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How to Write a Dateline

by Kingston Lee, Demand Media
    Writing a dateline is easy, but the correct format can be tricky.

    Writing a dateline is easy, but the correct format can be tricky.

    A dateline is a geographic identifier at the beginning of a news article or press release. The name of a city or town, often followed by an abbreviation of a state name, is considered a dateline. Datelines generally are placed after bylines but before the first sentences of news articles or press releases. They sometimes are in bold to differentiate them from the rest of the copy, and sometimes are set off in all capital letters. Here is a typical dateline: Orlando, Fla. --

    Step 1

    Consider the most appropriate geographic area for your dateline. It could be the place where something happened or where the organization's headquarters are based. It also could be the town or city from which you are reporting an event, or the hometown of someone mentioned in a press release. If your organization writes datelines using Associated Press style -- the format common to newspaper and magazine writing, as well as online reporting -- be sure you are aware of AP abbreviations for states, which are different from the more common ZIP Code abbreviations.

    Step 2

    Determine whether there should be one dateline or two datelines. Sometimes the corporate headquarters of two different organizations are included in the dateline if the press release is making a joint announcement. To write two datelines at the beginning of a press release, do it this way: ORLANDO, Fla., and CINCINNATI, Ohio --

    Step 3

    Determine the style you want to use for your dateline. Many organizations use the Associated Press style, which is to put the dateline city in all capital letters and the state or nation in lower case, followed by a dash. Other styles are to make datelines bold, or to make them both bold and all capital letters, or a combination of these styles. The style used by your organization also will dictate how to abbreviate state names.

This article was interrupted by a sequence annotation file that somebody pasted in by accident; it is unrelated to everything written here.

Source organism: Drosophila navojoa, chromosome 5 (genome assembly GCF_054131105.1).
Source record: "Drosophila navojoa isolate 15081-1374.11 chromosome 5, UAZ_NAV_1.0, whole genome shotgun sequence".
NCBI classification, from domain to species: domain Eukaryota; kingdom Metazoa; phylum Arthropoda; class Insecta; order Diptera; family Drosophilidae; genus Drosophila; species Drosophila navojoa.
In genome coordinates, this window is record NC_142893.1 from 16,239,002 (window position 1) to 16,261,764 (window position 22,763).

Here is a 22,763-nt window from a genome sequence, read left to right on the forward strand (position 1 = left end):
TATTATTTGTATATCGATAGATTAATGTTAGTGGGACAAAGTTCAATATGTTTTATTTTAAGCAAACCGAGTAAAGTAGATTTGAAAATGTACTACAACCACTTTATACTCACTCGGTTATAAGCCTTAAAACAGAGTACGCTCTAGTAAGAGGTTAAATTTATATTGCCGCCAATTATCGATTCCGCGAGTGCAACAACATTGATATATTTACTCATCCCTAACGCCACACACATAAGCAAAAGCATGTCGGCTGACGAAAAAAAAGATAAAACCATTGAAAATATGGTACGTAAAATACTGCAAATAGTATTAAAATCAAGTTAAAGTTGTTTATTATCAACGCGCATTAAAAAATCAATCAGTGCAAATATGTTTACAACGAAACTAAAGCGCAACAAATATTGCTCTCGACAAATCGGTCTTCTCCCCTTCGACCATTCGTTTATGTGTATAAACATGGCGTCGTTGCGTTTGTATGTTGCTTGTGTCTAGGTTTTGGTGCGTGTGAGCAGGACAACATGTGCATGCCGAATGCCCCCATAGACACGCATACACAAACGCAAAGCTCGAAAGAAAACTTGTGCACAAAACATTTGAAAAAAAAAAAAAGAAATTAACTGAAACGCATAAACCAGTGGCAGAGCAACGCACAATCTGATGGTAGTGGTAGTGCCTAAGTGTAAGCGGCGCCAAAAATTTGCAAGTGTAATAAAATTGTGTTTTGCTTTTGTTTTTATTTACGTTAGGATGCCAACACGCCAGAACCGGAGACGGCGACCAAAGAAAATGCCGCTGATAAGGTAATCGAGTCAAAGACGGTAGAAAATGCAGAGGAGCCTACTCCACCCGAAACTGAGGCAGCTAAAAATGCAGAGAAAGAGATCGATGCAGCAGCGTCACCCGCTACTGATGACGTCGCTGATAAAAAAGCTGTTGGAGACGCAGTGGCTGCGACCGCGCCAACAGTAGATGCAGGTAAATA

Step 4

    If you are using Associated Press style, write your dateline like this, using the AP state abbreviations: ORLANDO, Fla. -- or, like this, in bold Orlando, Fla. --

    Step 5

    If your organization writes datelines using AP style, keep in mind that some major cities do not require the state or country to be written after the dateline. Examples are Paris, Chicago, Los Angeles and Tokyo. In those cases, the dateline is written like so: TOKYO -- or, in bold: Tokyo --

    Step 6

    Press releases often include the date the information is being released along with the dateline, like so: BOSTON, Mass. (April 25, 2011) -- If information is being sent to a news organization before it is to be released to the public -- a delayed release called an "embargo" -- be sure to include that information in bold at or near the top of your release before writing your dateline. Do not include it in the dateline, because it might not be noticed.

    Step 7

    Many news articles and press releases with datelines use "here" or other relative locators in the opening paragraph to establish "where" something occurred. For example, if you had the word "Boston" in your dateline, do not refer to the city in your lead paragraph; instead, use the word "here" to establish the location, like so: Boston, Mass. -- The Green Corp. will be naming a new manager for its office here Friday.

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    Tips

    • Check the Associated Press Stylebook for specifics about abbreviating state names. Some states are abbreviated, and some (such as Maine) are not. Abbreviations corresponding with state postal designations are generally unacceptable.
    • Some organizations have their own style for datelines. Be sure you follow the style that your particular organization requires.

    About the Author

    Kingston Lee is a business writer with more than 15 years of experience whose works have been published in Connecticut's "The Hartford Courant" magazine and online at Boston.com. His writing has been cited by "The Wall Street Journal's" Health Blog. Lee has a degree in journalism from Washington & Lee University and is currently finishing a master's degree in interactive communications from Quinnipiac University.

    Photo Credits

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